Firefighter-turned-filmmaker recounts career journey after 9/11

NEW YORK (WABC) -- (Published in 2017)

As so many in our area pause to reflect on the somber anniversary of 9/11, one man is telling the story of how the attacks led to his career as a firefighter.

Now, all these years later, that career has turned to filmmaking.

Christopher Stadulis first discovered acting years ago, when he was in the Police Academy. But he put aside his dream of a show business career and became a state trooper, then an officer with the MTA before 9/11 changed his life.

When the twin towers fell, he was four blocks away.

"It's difficult," he said. "The memories are very vivid."

He went directly to ground zero and joined a bucket brigade.

"We dug and dug and moved a lot of debris, and finally we ended up hearing different voices," he said. "People calling out, moaning and so forth. And then dug further, and you didn't find anybody. There was no life."

What he witnessed is preserved in home videos he made. Less than two months later, he was a New York City firefighter.

"It was a proud moment, but not the way you want to go in because now you have big shoes to fill," he said. "And you're going in a year sooner than I should've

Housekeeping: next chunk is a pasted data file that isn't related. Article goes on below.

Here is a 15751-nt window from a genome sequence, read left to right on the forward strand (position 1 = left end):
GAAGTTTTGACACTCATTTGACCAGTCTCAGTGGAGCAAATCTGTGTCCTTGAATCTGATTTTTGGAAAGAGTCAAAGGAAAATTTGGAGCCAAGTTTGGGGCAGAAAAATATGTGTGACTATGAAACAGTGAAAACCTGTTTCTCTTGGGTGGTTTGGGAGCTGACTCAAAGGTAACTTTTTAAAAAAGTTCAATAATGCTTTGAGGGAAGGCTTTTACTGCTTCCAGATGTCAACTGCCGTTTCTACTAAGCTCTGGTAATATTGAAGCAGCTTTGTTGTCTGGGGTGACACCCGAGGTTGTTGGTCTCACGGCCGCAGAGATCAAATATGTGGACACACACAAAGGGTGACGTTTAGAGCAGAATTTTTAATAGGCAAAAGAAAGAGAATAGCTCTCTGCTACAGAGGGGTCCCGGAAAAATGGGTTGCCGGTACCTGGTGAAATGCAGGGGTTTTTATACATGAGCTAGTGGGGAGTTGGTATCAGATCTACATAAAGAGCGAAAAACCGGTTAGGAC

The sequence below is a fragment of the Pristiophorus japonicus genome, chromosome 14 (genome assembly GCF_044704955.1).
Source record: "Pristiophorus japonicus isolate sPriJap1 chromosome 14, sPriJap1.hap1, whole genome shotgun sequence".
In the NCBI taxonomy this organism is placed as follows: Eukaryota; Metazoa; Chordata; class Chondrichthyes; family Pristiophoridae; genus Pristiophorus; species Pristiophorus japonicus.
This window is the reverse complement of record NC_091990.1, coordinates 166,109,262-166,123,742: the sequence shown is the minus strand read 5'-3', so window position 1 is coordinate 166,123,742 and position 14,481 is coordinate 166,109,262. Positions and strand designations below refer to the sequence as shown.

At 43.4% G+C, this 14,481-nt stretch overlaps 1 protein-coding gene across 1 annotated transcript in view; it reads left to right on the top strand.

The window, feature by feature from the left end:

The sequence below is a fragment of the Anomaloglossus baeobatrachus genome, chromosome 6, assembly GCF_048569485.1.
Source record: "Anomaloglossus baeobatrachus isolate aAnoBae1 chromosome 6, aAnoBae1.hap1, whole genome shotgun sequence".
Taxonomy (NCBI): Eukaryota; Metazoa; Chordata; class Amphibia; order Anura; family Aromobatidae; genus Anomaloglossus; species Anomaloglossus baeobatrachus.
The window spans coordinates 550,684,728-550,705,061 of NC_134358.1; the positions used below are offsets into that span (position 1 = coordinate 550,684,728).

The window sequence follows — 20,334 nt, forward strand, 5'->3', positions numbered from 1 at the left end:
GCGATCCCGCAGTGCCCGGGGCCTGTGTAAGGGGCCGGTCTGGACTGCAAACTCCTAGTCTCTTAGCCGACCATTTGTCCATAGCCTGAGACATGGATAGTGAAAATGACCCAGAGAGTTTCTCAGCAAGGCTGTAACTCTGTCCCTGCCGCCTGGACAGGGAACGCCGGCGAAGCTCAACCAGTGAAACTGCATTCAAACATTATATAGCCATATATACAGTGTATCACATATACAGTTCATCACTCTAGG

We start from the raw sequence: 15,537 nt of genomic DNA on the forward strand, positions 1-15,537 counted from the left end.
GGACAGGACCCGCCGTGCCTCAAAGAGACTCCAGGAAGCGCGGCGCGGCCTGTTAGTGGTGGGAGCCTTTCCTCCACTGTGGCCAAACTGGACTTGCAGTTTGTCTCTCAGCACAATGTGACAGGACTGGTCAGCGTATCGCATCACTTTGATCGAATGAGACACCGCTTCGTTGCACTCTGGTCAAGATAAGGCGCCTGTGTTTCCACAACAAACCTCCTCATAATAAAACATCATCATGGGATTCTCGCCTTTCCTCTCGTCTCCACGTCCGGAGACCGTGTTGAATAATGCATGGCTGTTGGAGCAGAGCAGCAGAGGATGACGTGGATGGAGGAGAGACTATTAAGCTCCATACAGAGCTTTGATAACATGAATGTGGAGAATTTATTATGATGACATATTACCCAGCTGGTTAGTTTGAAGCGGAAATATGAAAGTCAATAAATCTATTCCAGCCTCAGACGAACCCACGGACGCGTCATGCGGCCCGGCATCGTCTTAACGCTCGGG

gone in, because all of the men and women that we lost that day."

The veterans didn't make it easy for him.

"They made it harder because they knew the veterans that we lost," he said.

But Stadulis found his place in the firehouse, and his buddies didn't even mind when he started moonlighting as an actor.

"I like performing, and I like telling a story with a good message and affecting people," he said.

His movie "Burning Down" is about the father of an autistic child who is also a firefighter trying to cope with a myriad of challenges.

The movie isn't about 9/11, but it serves as an inspiration.

"I use that event, that tragic incident that reach into a deep place," he said. "A deep, deep, truthful place."

"Burning Down" is available online.

Stadulis still has trouble sleeping and trouble breathing due to the days he spent down at ground zero, and he's retired from the FDNY. But he said that should another tragedy occur, he'd still rush to help in a heartbeat.
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